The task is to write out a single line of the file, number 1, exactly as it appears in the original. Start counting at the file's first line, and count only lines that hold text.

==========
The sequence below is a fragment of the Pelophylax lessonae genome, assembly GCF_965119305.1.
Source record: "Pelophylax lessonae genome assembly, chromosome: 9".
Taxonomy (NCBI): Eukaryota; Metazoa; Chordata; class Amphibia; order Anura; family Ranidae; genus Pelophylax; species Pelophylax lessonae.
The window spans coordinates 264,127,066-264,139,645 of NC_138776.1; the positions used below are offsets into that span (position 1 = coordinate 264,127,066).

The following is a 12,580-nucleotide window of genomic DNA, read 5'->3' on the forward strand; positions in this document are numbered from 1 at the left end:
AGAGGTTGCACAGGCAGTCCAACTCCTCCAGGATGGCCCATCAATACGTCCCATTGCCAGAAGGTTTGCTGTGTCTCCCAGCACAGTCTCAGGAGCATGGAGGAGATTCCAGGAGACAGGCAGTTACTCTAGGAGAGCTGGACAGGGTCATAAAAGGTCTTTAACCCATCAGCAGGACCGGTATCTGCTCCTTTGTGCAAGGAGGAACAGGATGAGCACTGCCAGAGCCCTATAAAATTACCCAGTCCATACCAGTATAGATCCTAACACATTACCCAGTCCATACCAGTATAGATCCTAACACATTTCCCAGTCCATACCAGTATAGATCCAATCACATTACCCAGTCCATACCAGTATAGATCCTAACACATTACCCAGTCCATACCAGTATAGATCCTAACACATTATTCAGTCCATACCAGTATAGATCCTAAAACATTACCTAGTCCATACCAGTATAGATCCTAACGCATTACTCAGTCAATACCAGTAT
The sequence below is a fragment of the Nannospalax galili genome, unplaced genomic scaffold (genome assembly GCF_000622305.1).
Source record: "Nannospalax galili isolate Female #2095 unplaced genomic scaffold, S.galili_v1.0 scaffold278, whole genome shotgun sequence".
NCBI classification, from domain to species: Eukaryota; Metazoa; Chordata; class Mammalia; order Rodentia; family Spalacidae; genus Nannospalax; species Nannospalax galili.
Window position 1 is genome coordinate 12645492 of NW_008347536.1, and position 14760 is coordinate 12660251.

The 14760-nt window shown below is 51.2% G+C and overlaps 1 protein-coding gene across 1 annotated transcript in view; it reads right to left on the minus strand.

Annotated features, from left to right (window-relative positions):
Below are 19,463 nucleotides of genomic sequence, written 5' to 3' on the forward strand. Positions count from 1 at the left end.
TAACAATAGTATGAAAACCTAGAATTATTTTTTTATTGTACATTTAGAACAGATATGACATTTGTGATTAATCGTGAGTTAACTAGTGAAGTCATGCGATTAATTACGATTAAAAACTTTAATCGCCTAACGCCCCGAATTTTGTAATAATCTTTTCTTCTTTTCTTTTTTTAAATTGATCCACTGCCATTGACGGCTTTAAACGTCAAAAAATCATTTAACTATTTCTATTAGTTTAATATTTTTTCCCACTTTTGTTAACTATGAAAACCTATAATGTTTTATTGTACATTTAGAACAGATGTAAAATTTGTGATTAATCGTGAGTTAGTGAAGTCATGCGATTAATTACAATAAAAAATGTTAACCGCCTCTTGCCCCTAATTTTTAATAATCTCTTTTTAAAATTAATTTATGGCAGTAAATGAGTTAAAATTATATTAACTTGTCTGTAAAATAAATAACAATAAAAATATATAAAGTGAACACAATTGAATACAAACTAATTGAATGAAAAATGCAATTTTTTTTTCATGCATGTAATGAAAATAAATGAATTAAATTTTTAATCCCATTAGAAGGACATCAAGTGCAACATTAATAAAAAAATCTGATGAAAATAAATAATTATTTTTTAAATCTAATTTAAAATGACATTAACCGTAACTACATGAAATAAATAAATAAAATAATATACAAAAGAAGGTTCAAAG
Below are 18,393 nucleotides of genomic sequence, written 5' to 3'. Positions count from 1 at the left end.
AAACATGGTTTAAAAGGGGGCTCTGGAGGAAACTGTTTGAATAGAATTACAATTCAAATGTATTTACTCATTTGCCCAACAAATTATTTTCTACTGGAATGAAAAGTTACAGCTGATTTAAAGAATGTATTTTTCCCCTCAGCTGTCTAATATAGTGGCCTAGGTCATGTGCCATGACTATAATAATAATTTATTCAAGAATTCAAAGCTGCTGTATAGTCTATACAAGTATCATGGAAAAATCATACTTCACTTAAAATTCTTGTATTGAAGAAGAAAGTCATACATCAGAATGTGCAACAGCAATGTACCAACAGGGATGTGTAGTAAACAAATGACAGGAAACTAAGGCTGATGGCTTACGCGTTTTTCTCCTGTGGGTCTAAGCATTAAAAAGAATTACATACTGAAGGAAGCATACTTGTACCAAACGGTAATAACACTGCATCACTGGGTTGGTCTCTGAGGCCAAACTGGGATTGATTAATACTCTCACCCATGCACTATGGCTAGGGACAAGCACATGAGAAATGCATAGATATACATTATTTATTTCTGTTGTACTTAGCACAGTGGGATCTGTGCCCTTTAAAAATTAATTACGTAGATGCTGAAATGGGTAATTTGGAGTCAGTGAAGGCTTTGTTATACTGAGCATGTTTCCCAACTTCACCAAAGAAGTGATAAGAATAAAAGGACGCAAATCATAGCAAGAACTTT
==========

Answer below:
The sequence below is a fragment of the Pelophylax lessonae genome, assembly GCF_965119305.1.